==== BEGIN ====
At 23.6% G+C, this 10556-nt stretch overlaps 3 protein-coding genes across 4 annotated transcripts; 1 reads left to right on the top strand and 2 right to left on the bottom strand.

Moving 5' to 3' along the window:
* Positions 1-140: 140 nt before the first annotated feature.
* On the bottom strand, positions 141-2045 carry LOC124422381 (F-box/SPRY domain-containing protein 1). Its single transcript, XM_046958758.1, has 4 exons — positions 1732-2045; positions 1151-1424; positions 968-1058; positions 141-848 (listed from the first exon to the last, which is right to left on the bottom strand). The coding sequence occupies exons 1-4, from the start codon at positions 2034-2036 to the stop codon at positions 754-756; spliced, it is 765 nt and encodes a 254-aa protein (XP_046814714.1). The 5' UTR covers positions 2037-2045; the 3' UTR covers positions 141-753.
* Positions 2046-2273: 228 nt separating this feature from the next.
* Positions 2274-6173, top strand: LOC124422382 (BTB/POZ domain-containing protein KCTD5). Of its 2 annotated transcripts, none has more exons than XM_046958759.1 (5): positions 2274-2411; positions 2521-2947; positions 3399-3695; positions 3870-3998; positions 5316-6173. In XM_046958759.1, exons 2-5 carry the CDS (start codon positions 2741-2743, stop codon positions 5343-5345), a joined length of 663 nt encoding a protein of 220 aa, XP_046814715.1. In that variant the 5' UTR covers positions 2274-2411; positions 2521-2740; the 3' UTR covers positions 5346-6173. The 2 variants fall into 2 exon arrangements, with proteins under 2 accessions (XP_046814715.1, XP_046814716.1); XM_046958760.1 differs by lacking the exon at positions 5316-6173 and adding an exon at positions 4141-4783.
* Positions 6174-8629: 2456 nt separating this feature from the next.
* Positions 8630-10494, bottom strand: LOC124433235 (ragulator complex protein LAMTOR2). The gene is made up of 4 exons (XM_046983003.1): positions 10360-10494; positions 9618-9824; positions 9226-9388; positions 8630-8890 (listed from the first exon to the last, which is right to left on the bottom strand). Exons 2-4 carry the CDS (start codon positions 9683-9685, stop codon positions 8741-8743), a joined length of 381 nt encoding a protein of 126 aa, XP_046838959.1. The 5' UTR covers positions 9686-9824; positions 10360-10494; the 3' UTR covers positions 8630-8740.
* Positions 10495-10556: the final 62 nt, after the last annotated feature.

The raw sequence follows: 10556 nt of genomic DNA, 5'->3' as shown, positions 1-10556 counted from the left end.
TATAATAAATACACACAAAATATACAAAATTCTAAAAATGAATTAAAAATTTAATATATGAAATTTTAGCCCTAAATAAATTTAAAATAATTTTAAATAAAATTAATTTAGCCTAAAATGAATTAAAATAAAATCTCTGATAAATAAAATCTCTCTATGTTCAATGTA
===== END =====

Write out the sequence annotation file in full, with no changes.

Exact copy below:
At 23.6% G+C, this 10556-nt stretch overlaps 3 protein-coding genes across 4 annotated transcripts; 1 reads left to right on the top strand and 2 right to left on the bottom strand.

Moving 5' to 3' along the window:
* Positions 1-140: 140 nt before the first annotated feature.
* On the bottom strand, positions 141-2045 carry LOC124422381 (F-box/SPRY domain-containing protein 1). Its single transcript, XM_046958758.1, has 4 exons — positions 1732-2045; positions 1151-1424; positions 968-1058; positions 141-848 (listed from the first exon to the last, which is right to left on the bottom strand). The coding sequence occupies exons 1-4, from the start codon at positions 2034-2036 to the stop codon at positions 754-756; spliced, it is 765 nt and encodes a 254-aa protein (XP_046814714.1). The 5' UTR covers positions 2037-2045; the 3' UTR covers positions 141-753.
* Positions 2046-2273: 228 nt separating this feature from the next.
* Positions 2274-6173, top strand: LOC124422382 (BTB/POZ domain-containing protein KCTD5). Of its 2 annotated transcripts, none has more exons than XM_046958759.1 (5): positions 2274-2411; positions 2521-2947; positions 3399-3695; positions 3870-3998; positions 5316-6173. In XM_046958759.1, exons 2-5 carry the CDS (start codon positions 2741-2743, stop codon positions 5343-5345), a joined length of 663 nt encoding a protein of 220 aa, XP_046814715.1. In that variant the 5' UTR covers positions 2274-2411; positions 2521-2740; the 3' UTR covers positions 5346-6173. The 2 variants fall into 2 exon arrangements, with proteins under 2 accessions (XP_046814715.1, XP_046814716.1); XM_046958760.1 differs by lacking the exon at positions 5316-6173 and adding an exon at positions 4141-4783.
* Positions 6174-8629: 2456 nt separating this feature from the next.
* Positions 8630-10494, bottom strand: LOC124433235 (ragulator complex protein LAMTOR2). The gene is made up of 4 exons (XM_046983003.1): positions 10360-10494; positions 9618-9824; positions 9226-9388; positions 8630-8890 (listed from the first exon to the last, which is right to left on the bottom strand). Exons 2-4 carry the CDS (start codon positions 9683-9685, stop codon positions 8741-8743), a joined length of 381 nt encoding a protein of 126 aa, XP_046838959.1. The 5' UTR covers positions 9686-9824; positions 10360-10494; the 3' UTR covers positions 8630-8740.
* Positions 10495-10556: the final 62 nt, after the last annotated feature.

The raw sequence follows: 10556 nt of genomic DNA, 5'->3' as shown, positions 1-10556 counted from the left end.
TATAATAAATACACACAAAATATACAAAATTCTAAAAATGAATTAAAAATTTAATATATGAAATTTTAGCCCTAAATAAATTTAAAATAATTTTAAATAAAATTAATTTAGCCTAAAATGAATTAAAATAAAATCTCTGATAAATAAAATCTCTCTATGTTCAATGTA